Just one problem. You're already here. All those warnings from foreign governments describe real or imagined conditions for travelers headed to the United States of America.

Don't be so shocked. While you may not have heard about the attack on the man in Arabic dress and the Irish government's advice about ATMs is oddly specific, you can't argue with the warnings about gun violence, racial tensions, mass shootings or LGBT laws. I've given you the same advice about crowds as Bahrain offers its citizens. And since we're the only developed country that treats medical care as a pay-as-you-go privilege, you can't be annoyed that other nations tell their citizens about our approach.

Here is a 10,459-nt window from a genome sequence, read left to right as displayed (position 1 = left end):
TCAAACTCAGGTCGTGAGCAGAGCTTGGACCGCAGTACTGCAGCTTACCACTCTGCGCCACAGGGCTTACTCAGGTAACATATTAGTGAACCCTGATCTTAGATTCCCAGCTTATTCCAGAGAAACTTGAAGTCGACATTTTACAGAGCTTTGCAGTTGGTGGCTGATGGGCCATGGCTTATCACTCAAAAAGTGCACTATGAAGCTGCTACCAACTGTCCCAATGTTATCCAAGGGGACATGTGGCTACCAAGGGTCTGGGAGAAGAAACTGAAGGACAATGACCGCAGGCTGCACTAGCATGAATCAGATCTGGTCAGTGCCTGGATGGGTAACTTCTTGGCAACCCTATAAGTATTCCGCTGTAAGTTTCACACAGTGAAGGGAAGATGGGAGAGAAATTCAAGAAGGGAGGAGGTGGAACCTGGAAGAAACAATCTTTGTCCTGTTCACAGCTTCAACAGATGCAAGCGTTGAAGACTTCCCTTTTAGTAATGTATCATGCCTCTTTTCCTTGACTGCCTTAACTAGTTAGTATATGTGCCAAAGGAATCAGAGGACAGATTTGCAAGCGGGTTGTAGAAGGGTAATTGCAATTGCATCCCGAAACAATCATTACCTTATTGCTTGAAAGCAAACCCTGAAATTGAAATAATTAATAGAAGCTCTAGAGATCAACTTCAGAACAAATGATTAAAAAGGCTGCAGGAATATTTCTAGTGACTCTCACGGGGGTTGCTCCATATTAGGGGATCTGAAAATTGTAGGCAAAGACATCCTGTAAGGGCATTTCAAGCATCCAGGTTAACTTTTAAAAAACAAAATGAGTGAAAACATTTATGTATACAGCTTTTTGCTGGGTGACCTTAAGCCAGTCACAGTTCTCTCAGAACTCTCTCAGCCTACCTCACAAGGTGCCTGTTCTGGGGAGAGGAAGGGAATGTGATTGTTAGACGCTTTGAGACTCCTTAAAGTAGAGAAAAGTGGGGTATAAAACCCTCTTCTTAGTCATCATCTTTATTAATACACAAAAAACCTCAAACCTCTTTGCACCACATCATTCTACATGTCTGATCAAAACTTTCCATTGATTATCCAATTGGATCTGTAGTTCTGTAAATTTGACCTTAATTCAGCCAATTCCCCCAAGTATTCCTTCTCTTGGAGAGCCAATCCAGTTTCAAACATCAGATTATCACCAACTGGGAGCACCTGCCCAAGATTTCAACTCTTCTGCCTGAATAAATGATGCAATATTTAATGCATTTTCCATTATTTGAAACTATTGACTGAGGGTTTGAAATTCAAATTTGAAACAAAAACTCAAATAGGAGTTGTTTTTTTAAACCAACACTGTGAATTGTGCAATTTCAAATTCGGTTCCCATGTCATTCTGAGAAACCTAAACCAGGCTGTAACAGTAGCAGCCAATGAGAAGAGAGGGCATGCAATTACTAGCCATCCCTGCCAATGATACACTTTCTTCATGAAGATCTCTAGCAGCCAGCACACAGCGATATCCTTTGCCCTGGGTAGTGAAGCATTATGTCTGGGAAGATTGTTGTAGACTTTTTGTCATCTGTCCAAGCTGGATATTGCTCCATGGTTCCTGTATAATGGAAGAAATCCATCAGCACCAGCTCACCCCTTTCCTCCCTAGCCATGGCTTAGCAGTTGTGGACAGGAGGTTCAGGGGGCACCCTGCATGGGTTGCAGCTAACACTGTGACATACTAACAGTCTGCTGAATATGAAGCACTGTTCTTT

The warning last week from the Bahamian Ministry of Foreign Affairs revived the debate about how the United States is perceived around the world. It's even become something of a parlor game to compile the unexpected things foreign governments tell their travelers about us. And Fawlty Towers hilariously flayed the odd quirks of American travelers 40 years ago.

This is serious business, though. What international governments tell their travelers inevitably invites claims of politic interference, insinuations of diplomatic insult and suggestions that no government agency should be taken seriously when they assess international conditions.

All of those charges have been levied at the U.S. State Department, too. It compiles a so-called Consular Information Sheet for every destination on the planet. When it considers conditions hazardous, it issues a Travel Warning or Travel Alert.